Home Steelers 2021 Season Steelers History: Record Crowd Sees Steelers Triumph

Steelers History: Record Crowd Sees Steelers Triumph

by Gordon Dedman

The Tennessee Titans began life in 1960 as the Houston Oilers when the American Football League was created to compete with the NFL. The Oilers won the AFL’s first two championships.

In 1970 the two leagues merged, and Dan Rooney was instrumental ensuring the Oilers joined the Pittsburgh Steelers in the AFC Central division. The Oilers subsequently moved to Tennessee in 1997 when they became the Tennessee Oilers for two years before morphing into the Titans.

During those early days as the Oilers, the two teams became bitter rivals usually with the Steelers coming out on top. While the Steelers are ahead 47-31 in their contests, the Titans hold a 12-10 edge since moving to Tennessee.

In 1997, Tennessee began a streak of seven wins against Pittsburgh. Despite reaching the AFC championship game that year, the Steelers struggled for the next three seasons having placed their trust in Kordell Stewart and Mike Tomczak.

Stewart earned the starting job for the 2001 season after leading the team to a 9-7 record the prior year. Despite losing the season opener in Jacksonville, Stewart confirmed he was the man by guiding the team to four consecutive victories before facing the Titans.

Tennessee had made the playoffs the previous year but opened the 2001 season by losing their first three games. They recovered from that bad start when travelling to Pittsburgh on the back of two wins.

The game would be the final AFC Central game between the teams played in Pittsburgh. The Titans were moving to the AFC South and the Steelers to the AFC North the following season.

The thirty-year intense competition between the teams had become a NFL tradition.

Titans General Manager Floyd Reese acknowledged, “The rivalry and ‘Pittsburgh Week’ as we call it, has always been something that you knew was not going to be comfortable but always looked forward to, going way back to when I was coaching, and Chuck Noll was coaching. It was always a bloodletting on both teams’ parts.”

Tunch Ilkin was more forthright. “Every time we played those guys it was like a bloodbath. There were cheap shots, elbows – we’re cutting them because we know they hated it.”

Bill Cowher’s Steelers held a 9-0 home record when playing on Monday Night Football, but all the previous games were played in Three Rivers Stadium. This would be the first game played on a Monday in Heinz Field.

(4-1) Steelers vs (2-3) Titans October 29, 2001

Pittsburgh received the opening kickoff and Kordell Stewart led them 77 yards on eleven plays before Jerome Bettis finished the drive with a 1-yard touchdown run.

On the Titans’ first series, Steelers’ Jason Gildon forced a fumble from Tennessee’s running back Eddie George. Gildon’s fumble recovery gifted the Steelers great field position, but they failed to move the chains before Kris Brown’s missed a 48-yard field goal attempt.

Tennessee’s next drive took the game into the second quarter when Steve McNair found Frank Wycheck with a 4-yard touchdown pass.

On the Titans’ following possession, Steelers safety Brent Alexander’s one-handed interception brought their series to an abrupt end and set Pittsburgh up on their opponents’ 36. With a first down on the Titans’ 3, Stewart rolled right in an attempt to get a pass off. With linebacker Randall Godfrey pulling him to the ground, Stewart found Hines Ward with a 3-yard pass for the touchdown that put the Steelers back in front.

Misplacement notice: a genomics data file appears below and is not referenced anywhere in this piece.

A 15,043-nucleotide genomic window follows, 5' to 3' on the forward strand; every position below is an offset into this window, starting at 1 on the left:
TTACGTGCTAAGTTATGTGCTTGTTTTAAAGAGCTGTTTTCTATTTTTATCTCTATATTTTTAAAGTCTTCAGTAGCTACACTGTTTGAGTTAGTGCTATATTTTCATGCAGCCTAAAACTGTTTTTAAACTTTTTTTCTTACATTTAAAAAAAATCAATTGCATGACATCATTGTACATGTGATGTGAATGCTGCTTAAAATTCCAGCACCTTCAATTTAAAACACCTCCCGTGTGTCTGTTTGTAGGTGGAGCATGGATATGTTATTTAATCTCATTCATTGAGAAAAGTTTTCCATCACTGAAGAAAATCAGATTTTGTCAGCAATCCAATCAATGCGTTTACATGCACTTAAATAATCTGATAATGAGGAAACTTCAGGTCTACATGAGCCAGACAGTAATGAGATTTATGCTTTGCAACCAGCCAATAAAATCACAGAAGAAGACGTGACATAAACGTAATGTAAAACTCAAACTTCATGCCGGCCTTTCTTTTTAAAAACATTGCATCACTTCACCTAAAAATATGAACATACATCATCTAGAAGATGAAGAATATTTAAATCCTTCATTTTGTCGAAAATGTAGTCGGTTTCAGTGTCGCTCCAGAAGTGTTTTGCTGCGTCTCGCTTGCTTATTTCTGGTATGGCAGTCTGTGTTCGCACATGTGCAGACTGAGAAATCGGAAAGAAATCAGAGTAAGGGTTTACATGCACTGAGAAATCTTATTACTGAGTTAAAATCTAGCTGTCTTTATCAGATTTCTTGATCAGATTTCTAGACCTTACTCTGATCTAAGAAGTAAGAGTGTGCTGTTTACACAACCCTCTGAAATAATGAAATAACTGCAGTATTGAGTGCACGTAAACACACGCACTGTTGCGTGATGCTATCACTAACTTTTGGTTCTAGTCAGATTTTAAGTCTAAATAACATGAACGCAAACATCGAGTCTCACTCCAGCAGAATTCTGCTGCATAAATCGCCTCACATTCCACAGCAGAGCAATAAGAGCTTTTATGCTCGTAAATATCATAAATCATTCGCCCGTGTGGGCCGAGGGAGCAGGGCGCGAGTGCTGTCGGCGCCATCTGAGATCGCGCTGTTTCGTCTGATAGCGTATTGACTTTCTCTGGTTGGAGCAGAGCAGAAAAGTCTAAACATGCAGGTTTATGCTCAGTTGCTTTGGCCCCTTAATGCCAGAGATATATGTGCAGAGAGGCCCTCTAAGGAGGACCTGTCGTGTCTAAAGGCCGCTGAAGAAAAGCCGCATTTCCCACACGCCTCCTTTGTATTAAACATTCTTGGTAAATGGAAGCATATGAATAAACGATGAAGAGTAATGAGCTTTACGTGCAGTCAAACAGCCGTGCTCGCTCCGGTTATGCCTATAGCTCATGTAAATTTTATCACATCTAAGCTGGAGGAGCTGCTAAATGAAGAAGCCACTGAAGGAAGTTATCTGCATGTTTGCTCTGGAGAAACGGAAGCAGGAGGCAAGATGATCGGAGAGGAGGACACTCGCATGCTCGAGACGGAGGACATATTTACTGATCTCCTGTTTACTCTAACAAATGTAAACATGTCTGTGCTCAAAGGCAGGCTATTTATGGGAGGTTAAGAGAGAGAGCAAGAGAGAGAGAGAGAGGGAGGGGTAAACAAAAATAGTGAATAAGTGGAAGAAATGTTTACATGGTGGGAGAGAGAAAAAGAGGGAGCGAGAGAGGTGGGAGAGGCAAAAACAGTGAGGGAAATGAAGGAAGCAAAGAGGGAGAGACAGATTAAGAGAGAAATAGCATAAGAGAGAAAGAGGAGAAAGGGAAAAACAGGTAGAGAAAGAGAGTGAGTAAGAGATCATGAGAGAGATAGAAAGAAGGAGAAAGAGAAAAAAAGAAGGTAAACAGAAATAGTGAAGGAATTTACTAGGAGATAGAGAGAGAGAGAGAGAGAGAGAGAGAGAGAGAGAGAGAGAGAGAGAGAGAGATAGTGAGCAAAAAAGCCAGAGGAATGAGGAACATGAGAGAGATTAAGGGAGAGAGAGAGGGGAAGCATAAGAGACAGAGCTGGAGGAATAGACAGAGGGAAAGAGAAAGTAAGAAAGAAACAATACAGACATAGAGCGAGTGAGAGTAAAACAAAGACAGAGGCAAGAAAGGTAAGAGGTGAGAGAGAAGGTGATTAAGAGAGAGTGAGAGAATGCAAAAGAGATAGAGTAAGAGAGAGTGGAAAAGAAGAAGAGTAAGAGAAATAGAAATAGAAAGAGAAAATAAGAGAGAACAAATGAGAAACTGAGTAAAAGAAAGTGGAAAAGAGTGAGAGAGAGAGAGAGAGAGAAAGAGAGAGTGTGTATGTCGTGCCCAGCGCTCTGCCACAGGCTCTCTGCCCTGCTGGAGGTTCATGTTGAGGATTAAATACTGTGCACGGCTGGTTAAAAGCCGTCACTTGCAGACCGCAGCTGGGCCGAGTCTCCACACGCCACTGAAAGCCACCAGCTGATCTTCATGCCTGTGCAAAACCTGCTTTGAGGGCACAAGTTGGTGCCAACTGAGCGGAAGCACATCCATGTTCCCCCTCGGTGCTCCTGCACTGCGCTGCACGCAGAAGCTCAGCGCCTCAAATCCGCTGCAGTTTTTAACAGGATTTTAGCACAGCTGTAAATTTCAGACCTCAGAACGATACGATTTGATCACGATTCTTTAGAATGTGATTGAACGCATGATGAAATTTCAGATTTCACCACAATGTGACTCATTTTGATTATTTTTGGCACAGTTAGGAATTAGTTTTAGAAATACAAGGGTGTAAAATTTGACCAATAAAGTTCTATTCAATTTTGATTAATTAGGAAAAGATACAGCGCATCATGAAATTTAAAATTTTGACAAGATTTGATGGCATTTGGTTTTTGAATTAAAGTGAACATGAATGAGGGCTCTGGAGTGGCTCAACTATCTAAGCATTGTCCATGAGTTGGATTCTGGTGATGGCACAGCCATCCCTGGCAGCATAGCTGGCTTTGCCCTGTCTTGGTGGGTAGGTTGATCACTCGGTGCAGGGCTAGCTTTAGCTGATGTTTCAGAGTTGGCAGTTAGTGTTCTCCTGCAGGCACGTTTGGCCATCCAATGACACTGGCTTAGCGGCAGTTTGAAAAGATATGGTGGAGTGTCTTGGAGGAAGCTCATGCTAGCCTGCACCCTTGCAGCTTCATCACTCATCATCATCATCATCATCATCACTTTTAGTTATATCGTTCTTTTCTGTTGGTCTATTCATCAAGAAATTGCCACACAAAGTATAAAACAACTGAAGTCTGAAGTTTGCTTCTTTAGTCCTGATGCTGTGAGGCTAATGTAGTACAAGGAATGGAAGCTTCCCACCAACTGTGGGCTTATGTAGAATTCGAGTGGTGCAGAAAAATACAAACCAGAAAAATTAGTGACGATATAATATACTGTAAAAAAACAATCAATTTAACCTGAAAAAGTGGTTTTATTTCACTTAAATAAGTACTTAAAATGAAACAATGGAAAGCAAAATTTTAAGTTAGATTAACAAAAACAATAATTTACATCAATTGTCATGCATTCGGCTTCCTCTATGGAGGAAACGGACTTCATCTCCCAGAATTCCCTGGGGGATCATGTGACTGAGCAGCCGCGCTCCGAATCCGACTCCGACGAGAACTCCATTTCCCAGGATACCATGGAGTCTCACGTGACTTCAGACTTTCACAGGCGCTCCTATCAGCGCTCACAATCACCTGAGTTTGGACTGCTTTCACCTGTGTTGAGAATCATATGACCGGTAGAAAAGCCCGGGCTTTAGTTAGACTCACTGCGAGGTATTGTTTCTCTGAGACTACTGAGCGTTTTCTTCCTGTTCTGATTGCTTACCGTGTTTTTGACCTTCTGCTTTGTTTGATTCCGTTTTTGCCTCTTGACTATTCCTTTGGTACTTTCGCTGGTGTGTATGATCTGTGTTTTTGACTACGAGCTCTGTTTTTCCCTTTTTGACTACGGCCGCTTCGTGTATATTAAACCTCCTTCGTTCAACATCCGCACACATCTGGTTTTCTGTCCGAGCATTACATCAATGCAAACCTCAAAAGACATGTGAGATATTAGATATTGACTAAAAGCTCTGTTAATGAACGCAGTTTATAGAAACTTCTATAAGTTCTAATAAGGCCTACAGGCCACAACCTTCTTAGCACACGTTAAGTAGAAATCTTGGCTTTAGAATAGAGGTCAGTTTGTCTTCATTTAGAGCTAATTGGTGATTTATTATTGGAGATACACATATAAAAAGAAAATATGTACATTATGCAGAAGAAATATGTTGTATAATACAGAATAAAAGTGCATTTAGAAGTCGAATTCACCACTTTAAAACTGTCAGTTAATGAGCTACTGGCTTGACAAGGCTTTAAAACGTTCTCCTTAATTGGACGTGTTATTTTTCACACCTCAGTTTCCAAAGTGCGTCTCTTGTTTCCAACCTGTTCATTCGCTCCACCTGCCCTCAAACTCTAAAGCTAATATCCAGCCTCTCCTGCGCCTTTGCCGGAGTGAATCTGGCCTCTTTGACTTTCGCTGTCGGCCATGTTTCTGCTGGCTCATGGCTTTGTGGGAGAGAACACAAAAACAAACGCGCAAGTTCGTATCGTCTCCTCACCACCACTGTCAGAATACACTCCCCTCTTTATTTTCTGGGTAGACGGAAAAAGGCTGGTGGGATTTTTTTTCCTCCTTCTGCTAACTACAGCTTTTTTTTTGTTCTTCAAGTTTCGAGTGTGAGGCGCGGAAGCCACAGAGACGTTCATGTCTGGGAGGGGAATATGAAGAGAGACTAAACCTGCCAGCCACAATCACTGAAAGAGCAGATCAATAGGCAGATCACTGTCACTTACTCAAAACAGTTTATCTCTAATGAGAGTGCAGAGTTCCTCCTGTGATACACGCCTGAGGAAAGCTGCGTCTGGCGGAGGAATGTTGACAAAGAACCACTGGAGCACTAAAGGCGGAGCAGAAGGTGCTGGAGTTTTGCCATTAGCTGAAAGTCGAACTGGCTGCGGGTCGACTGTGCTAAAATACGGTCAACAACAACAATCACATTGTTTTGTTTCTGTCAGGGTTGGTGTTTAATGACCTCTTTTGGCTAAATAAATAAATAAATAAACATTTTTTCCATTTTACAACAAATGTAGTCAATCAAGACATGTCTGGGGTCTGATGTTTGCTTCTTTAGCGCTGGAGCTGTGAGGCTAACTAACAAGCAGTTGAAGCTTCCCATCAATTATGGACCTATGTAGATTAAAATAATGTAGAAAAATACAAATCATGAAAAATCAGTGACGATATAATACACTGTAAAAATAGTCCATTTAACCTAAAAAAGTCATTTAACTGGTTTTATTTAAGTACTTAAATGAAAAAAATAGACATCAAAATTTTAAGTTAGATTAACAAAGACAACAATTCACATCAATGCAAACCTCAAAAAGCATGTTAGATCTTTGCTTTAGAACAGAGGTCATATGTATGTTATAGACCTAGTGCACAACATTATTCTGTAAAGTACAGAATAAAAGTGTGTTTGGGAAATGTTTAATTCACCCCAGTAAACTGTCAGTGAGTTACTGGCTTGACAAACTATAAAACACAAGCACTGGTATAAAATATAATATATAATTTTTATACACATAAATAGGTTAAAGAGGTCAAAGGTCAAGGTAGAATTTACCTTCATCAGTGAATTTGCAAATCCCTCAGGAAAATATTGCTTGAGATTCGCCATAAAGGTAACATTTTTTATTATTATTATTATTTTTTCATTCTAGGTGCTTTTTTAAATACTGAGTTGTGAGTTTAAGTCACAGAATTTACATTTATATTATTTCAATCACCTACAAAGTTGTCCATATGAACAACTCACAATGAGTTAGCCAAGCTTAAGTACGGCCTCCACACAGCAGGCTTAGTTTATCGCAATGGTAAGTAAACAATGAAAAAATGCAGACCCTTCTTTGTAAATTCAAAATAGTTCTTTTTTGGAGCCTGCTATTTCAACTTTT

With time in the first half expiring, and with a fourth and five on the Tennessee 29, the Steelers lined up seeming to attempt a 42-yard field goal. Kicker Kris Brown took a pitch from holder Josh Miller and sprinted left end to pick up a first down.

Coach Cowher tried another piece of trickery with a direct snap to Ward. Ward’s pass attempt fell incomplete and the Steelers then settled for a field goal to take a 17-7 lead into the locker room.

While the Steelers were keeping Eddie George quiet, Jerome Bettis was complementing Stewart’s passing and it was the Steelers who increased their advantage in the third quarter. A punt return of 31 yards by Hank Poteat gave Pittsburgh a further short field. A Plaxico Burress completion of 43 yards set up the 7-yard touchdown run by Bettis.

The Steelers increased their lead with a field goal from 27 yards. The ensuing kickoff saw Mike Logan recover his forced fumble which produced another short field of 29 yards for the Steelers.

An athletic completion from Burress when he outreached the defender to deftly tip the ball to himself for a gain of 28 yards make short work of the possession. Stewart rolled in for the 2-yard touchdown at the beginning of the final period.

Defenses dominated the final exchanges including back-to-back sacks by the Steelers on McNair. The Steelers were comfortably in control and put Tommy Maddox on in relief of Stewart and the fans enjoyed his 57-yard pass to Troy Edwards.

The Pittsburgh Steelers 34 vs the Tennessee Titans 7

The crowd of 63,763 set a new record for a Steelers game in Pittsburgh. Coach Cowher was fervent with his praise for the fans. “It was electric,” he said. “The fans were great. We have special fans here. They appreciate solid football. We’ve been a little down around here for a couple of years, but that’s changing.”

Plaxico Burress became the first Steeler to gain 100 yards receiving since the 1999 season. “This is one of those things you dream of when you’re a little kid and watching Monday Night Football,” he said.

“It was a big game, I was happy for him,” acknowledged Coach Cowher. “He’s worked very hard.”

Kordell Stewart enjoyed his best season with the Steelers leading them to the playoffs with a 13-3 record. They fell 24-17 to Drew Bledsoe and the Patriots in the AFC Championship game.

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